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MPhil in Engineering for Sustainable Development

global challenges, engineering solutions

Studying at Cambridge

Raymond Siems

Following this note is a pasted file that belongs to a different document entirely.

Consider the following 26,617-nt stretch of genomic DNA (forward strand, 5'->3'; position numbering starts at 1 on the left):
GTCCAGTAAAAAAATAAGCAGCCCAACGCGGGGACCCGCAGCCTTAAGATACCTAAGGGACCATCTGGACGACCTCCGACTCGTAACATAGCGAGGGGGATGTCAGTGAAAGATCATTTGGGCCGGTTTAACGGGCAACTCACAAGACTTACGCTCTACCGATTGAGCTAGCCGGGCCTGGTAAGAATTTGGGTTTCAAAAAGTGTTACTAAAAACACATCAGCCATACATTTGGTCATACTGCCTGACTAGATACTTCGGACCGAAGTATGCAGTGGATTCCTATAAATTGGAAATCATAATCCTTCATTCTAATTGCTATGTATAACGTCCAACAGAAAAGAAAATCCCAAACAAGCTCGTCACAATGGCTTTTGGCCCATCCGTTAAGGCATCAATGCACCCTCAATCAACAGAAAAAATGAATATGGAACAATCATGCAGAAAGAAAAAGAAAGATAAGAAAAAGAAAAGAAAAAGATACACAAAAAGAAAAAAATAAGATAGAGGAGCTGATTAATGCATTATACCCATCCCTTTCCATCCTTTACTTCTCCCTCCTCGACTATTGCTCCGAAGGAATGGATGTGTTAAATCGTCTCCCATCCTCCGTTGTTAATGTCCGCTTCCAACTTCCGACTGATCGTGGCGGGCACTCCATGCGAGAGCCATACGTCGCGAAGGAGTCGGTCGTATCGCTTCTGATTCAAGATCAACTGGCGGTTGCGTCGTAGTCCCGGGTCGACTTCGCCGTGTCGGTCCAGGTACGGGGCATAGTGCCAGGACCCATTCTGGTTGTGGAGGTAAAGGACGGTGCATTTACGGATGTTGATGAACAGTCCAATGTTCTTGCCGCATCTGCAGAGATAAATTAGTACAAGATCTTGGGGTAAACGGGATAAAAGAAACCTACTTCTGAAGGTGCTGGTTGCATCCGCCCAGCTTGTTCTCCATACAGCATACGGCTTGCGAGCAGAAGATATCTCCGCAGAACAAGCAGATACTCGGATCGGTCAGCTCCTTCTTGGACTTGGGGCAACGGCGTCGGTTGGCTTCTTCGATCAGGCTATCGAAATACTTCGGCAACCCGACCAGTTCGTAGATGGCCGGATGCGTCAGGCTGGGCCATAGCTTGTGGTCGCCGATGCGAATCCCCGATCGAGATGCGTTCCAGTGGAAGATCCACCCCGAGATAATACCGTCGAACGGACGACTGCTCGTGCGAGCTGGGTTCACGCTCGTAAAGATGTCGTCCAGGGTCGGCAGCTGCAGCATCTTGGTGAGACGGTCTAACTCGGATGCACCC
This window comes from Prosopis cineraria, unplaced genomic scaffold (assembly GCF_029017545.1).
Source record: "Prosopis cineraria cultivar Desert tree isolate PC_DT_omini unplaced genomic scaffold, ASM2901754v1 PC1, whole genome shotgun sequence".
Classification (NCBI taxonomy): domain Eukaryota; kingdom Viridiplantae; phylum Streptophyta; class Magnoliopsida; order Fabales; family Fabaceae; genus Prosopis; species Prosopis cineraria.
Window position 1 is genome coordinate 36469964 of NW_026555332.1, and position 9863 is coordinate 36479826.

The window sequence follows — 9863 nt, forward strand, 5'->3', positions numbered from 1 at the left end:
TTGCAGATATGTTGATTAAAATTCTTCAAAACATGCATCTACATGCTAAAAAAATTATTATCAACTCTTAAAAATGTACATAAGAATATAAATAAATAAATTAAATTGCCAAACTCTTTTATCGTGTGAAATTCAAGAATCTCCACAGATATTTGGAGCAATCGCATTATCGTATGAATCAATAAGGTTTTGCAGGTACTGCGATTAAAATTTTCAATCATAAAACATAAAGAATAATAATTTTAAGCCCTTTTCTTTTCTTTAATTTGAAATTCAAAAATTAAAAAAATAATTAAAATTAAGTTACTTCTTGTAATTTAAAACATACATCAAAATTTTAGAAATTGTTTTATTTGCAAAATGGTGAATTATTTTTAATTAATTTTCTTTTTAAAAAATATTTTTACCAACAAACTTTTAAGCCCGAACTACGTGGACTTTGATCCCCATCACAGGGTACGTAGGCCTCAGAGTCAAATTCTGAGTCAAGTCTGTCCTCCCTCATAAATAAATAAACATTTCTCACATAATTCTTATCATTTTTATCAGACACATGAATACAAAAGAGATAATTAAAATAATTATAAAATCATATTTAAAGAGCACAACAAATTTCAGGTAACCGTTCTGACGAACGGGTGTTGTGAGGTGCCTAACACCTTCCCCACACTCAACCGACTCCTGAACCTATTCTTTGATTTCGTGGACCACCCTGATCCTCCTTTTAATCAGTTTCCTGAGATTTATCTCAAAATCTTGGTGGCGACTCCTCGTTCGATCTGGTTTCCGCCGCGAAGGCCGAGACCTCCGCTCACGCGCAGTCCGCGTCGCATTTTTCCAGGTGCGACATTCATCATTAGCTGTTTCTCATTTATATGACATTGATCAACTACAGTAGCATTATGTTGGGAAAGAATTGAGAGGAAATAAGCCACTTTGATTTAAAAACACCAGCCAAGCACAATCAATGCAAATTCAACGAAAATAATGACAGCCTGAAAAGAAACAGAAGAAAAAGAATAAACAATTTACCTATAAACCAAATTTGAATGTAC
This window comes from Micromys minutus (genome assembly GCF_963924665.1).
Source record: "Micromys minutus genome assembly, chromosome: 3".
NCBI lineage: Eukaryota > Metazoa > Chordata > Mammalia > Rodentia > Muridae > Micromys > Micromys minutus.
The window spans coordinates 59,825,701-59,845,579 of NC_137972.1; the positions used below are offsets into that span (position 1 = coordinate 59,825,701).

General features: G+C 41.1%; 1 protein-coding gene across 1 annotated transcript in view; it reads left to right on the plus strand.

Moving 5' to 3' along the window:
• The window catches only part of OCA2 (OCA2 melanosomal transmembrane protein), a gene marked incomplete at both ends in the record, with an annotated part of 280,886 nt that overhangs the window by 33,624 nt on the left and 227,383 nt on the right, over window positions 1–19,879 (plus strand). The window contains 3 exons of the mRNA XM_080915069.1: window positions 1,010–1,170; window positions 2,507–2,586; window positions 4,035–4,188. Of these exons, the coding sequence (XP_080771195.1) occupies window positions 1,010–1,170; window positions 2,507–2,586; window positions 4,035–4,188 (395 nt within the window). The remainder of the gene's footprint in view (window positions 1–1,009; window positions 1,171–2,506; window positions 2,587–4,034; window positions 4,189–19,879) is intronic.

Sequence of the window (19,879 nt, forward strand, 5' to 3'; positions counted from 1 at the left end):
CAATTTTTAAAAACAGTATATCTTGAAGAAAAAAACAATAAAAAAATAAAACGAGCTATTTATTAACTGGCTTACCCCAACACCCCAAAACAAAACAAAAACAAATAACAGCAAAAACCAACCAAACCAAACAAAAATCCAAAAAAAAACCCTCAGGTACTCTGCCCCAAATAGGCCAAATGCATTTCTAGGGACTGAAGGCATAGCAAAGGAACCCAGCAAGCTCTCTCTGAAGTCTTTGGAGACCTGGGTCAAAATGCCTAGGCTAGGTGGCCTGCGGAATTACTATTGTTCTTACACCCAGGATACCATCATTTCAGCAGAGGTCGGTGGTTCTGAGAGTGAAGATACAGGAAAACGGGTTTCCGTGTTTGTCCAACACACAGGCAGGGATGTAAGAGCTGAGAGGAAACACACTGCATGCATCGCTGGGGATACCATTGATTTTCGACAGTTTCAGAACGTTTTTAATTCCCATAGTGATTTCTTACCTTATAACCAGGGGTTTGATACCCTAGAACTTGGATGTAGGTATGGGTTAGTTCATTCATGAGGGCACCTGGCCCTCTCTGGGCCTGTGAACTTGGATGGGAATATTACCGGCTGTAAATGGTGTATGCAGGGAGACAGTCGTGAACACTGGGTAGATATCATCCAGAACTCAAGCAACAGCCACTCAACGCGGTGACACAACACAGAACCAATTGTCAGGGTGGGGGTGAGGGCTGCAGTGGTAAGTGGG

Water and energy supply systems are being placed under increasing pressure due to the consequences and mitigation of climate change, as well as continued population growth and urbanisation. Creating synergies and minimising trade-offs in the water-energy nexus is thus crucial for the sustainable management of these highly interdependent resources. However applications of this remain underexplored in the literature and in practice at the city scale. This research explores this challenge via a case study of Sydney, Australia which investigates how the city’s water and energy infrastructure can be better managed to improve outcomes with respect to flood risk mitigation, water security, environmental flows and renewable energy generation. A quantitative system dynamics model was built to allow different management scenarios to be compared and contrasted over a 25 year planning horizon. The model simulates the operation of key aspects of Sydney's water and water-energy supply system. It includes a sub-model which simulates buying and selling electricity on the national spot-market, in order to estimate the revenue of existing potential future hydropower infrastructure at Warragamba dam. It was found that actively managing the reservoir level through increased hydroelectric generation can provide a similar level of flood risk mitigation as a proposed development which will raise the height of the dam wall by 14m; thereby saving $A690 million in construction costs and preventing 3,500 hectares of UNESCO World Heritage area from being flooded. Further, the increased utilisation of the hydropower facility could generate up to $A20 million per year in high inflow years. This demonstrates that integrating the operation of currently independent water and energy infrastructure can deliver improved outcomes across multiple and even conflicting objectives. This application of a systems approach has potential to realise a paradigm shift, with traditionally single-function infrastructure becoming multi-functional. System dynamics modelling is shown to be a valuable tool allowing water resource planners to evaluate alternative policies for managing complex systems amidst changing expectations and uncertainty.